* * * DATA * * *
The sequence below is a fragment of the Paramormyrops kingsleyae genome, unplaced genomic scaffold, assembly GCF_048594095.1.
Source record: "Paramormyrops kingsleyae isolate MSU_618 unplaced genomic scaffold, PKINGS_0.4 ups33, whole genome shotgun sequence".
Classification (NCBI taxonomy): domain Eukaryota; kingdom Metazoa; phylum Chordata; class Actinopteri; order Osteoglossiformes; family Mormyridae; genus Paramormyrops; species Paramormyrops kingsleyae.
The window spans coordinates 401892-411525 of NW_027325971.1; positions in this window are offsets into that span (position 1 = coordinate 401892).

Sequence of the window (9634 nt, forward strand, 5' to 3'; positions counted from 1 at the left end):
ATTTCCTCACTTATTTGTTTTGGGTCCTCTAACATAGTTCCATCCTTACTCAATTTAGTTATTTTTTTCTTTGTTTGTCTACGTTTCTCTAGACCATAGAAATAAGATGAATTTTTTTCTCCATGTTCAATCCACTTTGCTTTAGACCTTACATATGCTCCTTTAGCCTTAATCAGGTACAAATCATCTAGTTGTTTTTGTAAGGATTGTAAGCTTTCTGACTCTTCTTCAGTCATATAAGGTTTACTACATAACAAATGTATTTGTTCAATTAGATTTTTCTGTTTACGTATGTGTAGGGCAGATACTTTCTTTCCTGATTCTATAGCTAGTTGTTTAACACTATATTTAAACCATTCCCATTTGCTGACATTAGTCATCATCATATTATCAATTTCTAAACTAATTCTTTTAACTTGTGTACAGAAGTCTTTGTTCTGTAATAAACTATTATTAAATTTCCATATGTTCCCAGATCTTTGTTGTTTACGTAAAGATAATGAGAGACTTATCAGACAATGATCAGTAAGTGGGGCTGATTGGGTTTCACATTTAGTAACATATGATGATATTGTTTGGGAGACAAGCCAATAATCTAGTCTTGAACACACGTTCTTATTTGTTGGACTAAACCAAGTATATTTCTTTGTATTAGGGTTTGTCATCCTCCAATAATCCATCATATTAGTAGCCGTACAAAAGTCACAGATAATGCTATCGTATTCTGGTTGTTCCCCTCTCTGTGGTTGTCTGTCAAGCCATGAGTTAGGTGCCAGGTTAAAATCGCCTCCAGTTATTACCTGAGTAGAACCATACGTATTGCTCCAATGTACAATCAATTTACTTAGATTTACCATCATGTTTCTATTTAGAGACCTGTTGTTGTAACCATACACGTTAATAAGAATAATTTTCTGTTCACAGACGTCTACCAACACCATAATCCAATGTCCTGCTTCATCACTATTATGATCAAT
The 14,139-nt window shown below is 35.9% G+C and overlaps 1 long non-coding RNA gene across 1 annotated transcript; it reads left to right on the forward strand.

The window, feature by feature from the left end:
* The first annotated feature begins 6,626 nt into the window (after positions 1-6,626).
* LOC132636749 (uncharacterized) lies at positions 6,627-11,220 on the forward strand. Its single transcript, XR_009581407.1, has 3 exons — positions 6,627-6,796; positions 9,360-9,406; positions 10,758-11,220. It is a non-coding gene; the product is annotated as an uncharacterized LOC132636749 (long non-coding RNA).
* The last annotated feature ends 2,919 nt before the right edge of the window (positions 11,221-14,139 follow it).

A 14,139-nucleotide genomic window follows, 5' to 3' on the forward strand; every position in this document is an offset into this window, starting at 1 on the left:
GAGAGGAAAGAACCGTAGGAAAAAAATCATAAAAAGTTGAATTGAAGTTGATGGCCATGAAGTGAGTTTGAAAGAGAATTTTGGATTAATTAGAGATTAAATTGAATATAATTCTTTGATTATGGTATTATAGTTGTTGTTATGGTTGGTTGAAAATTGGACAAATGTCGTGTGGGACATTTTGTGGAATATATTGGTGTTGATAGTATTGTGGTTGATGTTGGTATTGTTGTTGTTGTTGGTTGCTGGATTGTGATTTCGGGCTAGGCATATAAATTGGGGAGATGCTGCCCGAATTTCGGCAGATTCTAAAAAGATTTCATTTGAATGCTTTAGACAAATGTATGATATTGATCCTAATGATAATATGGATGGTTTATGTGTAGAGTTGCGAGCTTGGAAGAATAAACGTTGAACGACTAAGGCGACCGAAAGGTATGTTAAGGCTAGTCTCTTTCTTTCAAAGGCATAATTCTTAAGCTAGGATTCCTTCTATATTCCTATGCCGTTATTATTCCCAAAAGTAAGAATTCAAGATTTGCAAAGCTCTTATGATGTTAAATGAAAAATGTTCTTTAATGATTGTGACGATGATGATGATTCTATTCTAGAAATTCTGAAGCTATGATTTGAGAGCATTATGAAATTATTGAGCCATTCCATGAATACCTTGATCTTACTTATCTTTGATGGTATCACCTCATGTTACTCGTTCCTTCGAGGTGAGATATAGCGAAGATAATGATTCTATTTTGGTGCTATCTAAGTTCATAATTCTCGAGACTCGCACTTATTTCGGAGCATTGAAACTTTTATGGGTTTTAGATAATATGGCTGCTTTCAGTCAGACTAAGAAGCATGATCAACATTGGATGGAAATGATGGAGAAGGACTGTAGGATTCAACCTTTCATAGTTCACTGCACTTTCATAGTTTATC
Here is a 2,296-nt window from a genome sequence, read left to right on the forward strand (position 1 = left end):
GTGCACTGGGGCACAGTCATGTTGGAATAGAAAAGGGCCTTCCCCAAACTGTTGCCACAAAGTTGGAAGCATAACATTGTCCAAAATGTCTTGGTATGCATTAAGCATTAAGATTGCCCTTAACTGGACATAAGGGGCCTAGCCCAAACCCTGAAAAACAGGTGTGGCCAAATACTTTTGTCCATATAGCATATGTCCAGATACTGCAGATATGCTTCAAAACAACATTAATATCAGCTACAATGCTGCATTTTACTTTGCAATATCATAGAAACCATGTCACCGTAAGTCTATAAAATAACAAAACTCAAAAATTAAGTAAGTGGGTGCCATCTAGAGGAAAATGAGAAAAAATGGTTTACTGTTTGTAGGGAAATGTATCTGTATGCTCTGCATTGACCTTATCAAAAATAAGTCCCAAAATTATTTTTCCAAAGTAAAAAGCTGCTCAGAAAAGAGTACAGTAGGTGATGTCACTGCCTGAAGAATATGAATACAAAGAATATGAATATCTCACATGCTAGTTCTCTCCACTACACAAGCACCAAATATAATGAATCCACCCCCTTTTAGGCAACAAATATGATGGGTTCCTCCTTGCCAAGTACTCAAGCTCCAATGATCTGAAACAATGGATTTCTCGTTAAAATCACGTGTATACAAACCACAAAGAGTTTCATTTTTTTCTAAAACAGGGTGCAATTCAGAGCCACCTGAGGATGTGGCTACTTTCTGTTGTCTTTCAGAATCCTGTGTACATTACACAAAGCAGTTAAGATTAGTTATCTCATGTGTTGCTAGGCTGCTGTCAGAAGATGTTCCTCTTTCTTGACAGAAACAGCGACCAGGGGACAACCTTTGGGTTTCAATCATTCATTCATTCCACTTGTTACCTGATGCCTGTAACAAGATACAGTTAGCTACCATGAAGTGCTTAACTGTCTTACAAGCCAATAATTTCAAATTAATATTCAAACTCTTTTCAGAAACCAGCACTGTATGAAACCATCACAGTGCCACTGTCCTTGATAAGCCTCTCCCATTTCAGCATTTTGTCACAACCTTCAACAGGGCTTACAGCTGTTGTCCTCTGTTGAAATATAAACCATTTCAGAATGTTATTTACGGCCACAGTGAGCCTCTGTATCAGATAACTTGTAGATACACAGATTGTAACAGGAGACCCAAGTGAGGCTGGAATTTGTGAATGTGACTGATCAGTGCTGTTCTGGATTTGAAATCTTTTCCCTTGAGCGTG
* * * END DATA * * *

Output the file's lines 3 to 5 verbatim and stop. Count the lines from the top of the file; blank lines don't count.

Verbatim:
Classification (NCBI taxonomy): domain Eukaryota; kingdom Metazoa; phylum Chordata; class Actinopteri; order Osteoglossiformes; family Mormyridae; genus Paramormyrops; species Paramormyrops kingsleyae.
The window spans coordinates 401892-411525 of NW_027325971.1; positions in this window are offsets into that span (position 1 = coordinate 401892).

Sequence of the window (9634 nt, forward strand, 5' to 3'; positions counted from 1 at the left end):